It's not my job anymore -- and that particular bit of drudgework hadn't been my job for awhile, as I lobbed it off on assistants and interns as soon as I could -- but I still call it my job. When a former boss sent out an employment posting on LinkedIn for a managing editor with an eerily familiar set of duties, I forwarded it to Jason and said something like, oh how funny, I could get my job back. I don't want it back, but still.

I was so terrified when I quit my job. That job. Whatever job.

The title and responsibilities sound the same, but not much else would be. The new building has cubicles instead of window offices and I hear the formal dress code has been relaxed. It's all very Internet-y now and I have no idea if they still do any actual publishing. Like on paper. Which was a thing, back then. Way back in, you know, 2006.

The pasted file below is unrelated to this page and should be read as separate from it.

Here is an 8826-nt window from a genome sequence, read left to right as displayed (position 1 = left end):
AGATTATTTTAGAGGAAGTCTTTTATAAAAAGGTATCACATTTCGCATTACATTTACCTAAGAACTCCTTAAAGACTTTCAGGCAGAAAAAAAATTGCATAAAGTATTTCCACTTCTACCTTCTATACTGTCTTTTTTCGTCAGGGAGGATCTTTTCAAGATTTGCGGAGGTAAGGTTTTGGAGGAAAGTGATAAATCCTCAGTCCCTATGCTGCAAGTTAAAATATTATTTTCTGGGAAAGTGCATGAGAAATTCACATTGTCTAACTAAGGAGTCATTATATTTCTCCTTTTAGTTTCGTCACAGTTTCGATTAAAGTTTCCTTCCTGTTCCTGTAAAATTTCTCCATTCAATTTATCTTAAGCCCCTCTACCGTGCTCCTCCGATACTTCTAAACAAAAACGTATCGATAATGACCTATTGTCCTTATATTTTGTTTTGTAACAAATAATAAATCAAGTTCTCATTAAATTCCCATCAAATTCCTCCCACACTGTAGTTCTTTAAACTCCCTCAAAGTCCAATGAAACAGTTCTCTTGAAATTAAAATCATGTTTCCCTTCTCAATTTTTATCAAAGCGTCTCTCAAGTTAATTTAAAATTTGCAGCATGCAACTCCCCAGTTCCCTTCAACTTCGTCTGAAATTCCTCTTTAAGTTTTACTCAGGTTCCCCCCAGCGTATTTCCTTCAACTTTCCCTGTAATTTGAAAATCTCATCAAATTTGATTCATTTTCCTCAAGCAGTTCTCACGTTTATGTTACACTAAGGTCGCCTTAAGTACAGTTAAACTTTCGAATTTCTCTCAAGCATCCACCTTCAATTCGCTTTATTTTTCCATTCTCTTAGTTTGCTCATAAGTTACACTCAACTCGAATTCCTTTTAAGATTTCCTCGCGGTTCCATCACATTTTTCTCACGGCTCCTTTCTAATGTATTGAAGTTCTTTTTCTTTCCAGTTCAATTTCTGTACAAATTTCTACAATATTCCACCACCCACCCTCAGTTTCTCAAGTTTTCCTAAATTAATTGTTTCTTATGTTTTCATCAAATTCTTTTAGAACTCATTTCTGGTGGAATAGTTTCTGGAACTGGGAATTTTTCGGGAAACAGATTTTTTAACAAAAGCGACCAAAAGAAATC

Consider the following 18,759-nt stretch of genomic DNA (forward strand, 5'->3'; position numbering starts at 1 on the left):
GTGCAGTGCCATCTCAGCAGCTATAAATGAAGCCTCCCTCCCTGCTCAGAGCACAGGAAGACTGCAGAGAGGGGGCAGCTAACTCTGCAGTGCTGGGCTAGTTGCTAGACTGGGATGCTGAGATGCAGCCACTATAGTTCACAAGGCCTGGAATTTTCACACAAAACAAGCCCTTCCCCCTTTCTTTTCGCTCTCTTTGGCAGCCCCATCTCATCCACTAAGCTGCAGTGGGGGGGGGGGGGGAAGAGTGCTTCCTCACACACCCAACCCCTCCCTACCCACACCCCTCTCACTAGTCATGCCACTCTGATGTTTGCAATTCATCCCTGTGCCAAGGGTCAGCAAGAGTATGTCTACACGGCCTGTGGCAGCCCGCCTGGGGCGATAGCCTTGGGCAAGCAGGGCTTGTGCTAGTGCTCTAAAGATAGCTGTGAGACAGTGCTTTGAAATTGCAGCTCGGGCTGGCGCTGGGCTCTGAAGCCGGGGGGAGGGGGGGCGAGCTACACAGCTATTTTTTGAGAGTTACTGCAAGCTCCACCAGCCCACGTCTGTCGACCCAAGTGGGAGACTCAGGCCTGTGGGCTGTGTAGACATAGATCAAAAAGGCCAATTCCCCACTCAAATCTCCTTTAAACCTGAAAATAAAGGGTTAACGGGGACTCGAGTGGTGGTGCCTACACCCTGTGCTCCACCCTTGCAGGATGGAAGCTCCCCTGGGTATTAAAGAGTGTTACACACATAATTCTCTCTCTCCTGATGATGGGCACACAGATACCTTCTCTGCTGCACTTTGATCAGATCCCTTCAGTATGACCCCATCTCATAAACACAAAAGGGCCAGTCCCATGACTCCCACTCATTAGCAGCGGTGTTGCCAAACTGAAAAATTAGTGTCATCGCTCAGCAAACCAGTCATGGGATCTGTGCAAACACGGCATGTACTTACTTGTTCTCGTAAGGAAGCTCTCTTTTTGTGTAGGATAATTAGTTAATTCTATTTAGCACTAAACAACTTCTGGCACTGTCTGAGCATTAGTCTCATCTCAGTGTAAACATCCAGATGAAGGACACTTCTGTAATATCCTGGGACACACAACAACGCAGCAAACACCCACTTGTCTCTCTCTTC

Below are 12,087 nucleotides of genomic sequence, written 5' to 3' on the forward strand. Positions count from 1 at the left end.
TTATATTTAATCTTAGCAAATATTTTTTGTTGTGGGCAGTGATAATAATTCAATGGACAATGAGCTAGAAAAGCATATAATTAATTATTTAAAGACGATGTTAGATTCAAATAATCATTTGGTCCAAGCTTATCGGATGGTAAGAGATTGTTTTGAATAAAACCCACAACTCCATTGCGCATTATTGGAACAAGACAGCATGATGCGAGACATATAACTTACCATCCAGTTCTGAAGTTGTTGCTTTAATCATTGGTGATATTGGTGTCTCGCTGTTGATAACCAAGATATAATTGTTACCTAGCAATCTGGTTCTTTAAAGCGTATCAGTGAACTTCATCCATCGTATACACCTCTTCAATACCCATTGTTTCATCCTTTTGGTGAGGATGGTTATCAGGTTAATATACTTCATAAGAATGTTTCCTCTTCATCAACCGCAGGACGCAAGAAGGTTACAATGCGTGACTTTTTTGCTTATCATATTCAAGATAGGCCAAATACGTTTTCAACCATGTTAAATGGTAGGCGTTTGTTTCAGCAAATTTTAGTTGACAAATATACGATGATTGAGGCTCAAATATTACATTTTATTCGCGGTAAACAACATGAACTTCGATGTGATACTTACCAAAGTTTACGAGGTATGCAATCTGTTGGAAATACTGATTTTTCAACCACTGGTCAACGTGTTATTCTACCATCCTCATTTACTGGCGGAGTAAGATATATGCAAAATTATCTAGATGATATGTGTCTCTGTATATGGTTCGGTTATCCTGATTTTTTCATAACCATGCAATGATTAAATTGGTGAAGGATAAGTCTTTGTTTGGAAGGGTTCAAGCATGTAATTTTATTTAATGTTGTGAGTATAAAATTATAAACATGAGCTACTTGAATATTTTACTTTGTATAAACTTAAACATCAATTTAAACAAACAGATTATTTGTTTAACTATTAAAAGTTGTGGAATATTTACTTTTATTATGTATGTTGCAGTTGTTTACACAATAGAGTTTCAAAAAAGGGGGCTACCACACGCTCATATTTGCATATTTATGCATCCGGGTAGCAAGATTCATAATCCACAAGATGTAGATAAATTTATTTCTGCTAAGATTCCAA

I imagine, if I hadn't quit outright, I probably would have dropped down to part-time by now, what with the realities of two babies in daycare, twice the cost and quadruple the sick days. Being away from Ezra for 40 hours a week sounds about as attractive as dropping off a couple of my limbs. And who would drive Noah to evaluations and therapy and private school in the afternoon? So maybe I'd be freelancing or contracting. Maybe copywriting, or handling the after-hours grudgework that nobody else wanted. Maybe I would have been laid off already.

I think all of this over just about every Monday, as I stare out the window at the building that the company I no longer work for no longer occupies. I wonder about that life for awhile, like it's the alternate reality B-plot from Lost. Then I get back in the car to go pick up the first of the two greatest decisions I ever made.



What a great post. What a great attitude.